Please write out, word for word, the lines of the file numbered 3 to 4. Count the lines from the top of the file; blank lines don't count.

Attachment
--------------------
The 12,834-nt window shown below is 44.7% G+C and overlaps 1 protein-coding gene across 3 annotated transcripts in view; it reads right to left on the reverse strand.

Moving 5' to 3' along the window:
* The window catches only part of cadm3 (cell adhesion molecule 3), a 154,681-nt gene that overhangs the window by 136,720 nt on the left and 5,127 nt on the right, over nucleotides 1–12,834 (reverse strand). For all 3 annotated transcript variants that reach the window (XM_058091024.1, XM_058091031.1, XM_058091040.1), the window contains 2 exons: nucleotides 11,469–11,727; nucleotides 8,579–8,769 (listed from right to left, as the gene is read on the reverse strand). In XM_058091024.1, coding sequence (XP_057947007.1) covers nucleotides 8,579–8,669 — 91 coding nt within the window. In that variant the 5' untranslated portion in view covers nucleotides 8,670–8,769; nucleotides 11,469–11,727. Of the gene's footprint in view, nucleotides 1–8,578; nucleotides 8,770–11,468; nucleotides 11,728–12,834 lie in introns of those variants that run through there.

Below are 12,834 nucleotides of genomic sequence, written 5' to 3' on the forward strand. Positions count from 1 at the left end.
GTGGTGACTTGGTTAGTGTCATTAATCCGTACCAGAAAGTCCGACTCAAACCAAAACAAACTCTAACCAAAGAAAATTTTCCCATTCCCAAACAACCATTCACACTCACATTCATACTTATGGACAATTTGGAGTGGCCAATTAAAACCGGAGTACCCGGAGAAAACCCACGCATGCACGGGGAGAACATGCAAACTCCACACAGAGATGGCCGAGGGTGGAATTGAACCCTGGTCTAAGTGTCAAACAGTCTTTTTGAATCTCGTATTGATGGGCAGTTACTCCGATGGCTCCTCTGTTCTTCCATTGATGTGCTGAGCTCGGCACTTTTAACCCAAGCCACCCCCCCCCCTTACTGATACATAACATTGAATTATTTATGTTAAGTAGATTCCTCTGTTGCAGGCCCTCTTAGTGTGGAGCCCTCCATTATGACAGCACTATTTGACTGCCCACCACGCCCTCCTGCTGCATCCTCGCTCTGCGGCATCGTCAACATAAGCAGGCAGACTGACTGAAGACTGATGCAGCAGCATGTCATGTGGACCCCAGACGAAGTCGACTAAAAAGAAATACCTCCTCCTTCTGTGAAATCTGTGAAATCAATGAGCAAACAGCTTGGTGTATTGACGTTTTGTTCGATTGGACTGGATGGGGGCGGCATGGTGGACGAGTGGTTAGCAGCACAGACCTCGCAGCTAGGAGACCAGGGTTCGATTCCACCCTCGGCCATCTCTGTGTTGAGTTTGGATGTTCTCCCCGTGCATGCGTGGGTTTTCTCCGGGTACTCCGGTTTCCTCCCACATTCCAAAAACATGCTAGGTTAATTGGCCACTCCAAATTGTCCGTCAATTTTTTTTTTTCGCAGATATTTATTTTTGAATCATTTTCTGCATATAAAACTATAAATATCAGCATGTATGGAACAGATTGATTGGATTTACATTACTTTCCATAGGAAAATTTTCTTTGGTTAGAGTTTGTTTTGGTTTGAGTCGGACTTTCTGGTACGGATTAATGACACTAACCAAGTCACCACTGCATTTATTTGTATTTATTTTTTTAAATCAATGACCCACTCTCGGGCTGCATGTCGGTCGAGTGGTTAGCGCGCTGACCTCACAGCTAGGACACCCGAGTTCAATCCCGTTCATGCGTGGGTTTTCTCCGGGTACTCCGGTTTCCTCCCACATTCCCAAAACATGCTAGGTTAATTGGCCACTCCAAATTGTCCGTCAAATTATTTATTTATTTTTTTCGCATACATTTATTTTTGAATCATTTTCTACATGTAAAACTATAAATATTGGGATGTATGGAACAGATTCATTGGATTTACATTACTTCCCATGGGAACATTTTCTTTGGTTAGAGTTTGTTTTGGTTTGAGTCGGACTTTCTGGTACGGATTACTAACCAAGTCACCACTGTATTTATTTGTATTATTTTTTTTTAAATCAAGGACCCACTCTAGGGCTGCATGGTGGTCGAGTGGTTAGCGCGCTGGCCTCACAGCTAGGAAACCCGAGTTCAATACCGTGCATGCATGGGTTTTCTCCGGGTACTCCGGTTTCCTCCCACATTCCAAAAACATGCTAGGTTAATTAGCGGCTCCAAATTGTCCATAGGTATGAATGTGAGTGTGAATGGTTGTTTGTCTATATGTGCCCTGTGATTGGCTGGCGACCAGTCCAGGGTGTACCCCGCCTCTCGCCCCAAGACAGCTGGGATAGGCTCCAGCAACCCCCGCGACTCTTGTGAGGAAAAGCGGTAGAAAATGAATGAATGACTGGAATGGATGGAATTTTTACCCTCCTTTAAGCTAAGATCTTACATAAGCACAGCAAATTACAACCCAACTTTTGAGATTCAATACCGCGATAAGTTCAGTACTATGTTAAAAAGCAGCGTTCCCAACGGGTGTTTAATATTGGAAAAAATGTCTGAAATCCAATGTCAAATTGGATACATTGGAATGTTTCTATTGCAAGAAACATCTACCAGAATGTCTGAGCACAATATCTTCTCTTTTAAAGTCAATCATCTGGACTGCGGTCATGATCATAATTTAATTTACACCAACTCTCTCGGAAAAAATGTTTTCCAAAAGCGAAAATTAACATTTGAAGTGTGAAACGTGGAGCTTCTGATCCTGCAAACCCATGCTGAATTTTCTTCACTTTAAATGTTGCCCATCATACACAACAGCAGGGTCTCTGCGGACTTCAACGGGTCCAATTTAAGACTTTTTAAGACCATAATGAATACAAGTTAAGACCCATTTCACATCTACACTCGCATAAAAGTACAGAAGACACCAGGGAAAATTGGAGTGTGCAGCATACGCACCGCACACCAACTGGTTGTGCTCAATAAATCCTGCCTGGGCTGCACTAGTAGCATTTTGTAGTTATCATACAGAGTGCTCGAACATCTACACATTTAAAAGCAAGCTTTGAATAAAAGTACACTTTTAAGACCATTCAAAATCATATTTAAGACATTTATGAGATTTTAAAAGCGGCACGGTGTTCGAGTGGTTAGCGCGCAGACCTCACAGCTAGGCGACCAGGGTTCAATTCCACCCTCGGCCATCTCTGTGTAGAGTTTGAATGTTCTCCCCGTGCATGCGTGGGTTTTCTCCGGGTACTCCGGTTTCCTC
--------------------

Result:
* The window catches only part of cadm3 (cell adhesion molecule 3), a 154,681-nt gene that overhangs the window by 136,720 nt on the left and 5,127 nt on the right, over nucleotides 1–12,834 (reverse strand). For all 3 annotated transcript variants that reach the window (XM_058091024.1, XM_058091031.1, XM_058091040.1), the window contains 2 exons: nucleotides 11,469–11,727; nucleotides 8,579–8,769 (listed from right to left, as the gene is read on the reverse strand). In XM_058091024.1, coding sequence (XP_057947007.1) covers nucleotides 8,579–8,669 — 91 coding nt within the window. In that variant the 5' untranslated portion in view covers nucleotides 8,670–8,769; nucleotides 11,469–11,727. Of the gene's footprint in view, nucleotides 1–8,578; nucleotides 8,770–11,468; nucleotides 11,728–12,834 lie in introns of those variants that run through there.

Below are 12,834 nucleotides of genomic sequence, written 5' to 3' on the forward strand. Positions count from 1 at the left end.